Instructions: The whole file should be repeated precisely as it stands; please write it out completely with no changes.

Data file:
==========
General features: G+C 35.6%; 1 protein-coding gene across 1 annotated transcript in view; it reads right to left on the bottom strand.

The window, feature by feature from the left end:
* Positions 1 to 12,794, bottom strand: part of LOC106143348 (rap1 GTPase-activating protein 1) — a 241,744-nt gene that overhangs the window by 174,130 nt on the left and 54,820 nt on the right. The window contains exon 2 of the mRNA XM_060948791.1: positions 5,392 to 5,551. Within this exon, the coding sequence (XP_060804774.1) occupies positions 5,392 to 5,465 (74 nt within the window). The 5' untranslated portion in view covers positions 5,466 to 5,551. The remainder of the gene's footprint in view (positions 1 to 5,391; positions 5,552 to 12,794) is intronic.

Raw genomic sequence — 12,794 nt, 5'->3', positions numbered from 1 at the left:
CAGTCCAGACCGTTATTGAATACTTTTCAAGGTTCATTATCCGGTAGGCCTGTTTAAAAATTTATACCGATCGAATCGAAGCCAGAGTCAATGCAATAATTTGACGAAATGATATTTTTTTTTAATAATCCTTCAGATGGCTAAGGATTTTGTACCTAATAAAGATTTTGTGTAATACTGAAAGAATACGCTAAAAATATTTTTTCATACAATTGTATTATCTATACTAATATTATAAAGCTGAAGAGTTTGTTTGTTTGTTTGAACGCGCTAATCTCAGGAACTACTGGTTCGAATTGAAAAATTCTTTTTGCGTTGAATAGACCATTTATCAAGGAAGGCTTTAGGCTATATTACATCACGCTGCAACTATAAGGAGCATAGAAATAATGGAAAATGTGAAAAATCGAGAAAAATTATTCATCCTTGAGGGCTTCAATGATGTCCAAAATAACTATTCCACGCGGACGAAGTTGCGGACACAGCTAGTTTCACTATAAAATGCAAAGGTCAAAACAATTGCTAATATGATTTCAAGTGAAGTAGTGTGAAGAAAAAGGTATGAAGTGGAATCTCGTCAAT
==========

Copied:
General features: G+C 35.6%; 1 protein-coding gene across 1 annotated transcript in view; it reads right to left on the bottom strand.

The window, feature by feature from the left end:
* Positions 1 to 12,794, bottom strand: part of LOC106143348 (rap1 GTPase-activating protein 1) — a 241,744-nt gene that overhangs the window by 174,130 nt on the left and 54,820 nt on the right. The window contains exon 2 of the mRNA XM_060948791.1: positions 5,392 to 5,551. Within this exon, the coding sequence (XP_060804774.1) occupies positions 5,392 to 5,465 (74 nt within the window). The 5' untranslated portion in view covers positions 5,466 to 5,551. The remainder of the gene's footprint in view (positions 1 to 5,391; positions 5,552 to 12,794) is intronic.

Raw genomic sequence — 12,794 nt, 5'->3', positions numbered from 1 at the left:
CAGTCCAGACCGTTATTGAATACTTTTCAAGGTTCATTATCCGGTAGGCCTGTTTAAAAATTTATACCGATCGAATCGAAGCCAGAGTCAATGCAATAATTTGACGAAATGATATTTTTTTTTAATAATCCTTCAGATGGCTAAGGATTTTGTACCTAATAAAGATTTTGTGTAATACTGAAAGAATACGCTAAAAATATTTTTTCATACAATTGTATTATCTATACTAATATTATAAAGCTGAAGAGTTTGTTTGTTTGTTTGAACGCGCTAATCTCAGGAACTACTGGTTCGAATTGAAAAATTCTTTTTGCGTTGAATAGACCATTTATCAAGGAAGGCTTTAGGCTATATTACATCACGCTGCAACTATAAGGAGCATAGAAATAATGGAAAATGTGAAAAATCGAGAAAAATTATTCATCCTTGAGGGCTTCAATGATGTCCAAAATAACTATTCCACGCGGACGAAGTTGCGGACACAGCTAGTTTCACTATAAAATGCAAAGGTCAAAACAATTGCTAATATGATTTCAAGTGAAGTAGTGTGAAGAAAAAGGTATGAAGTGGAATCTCGTCAAT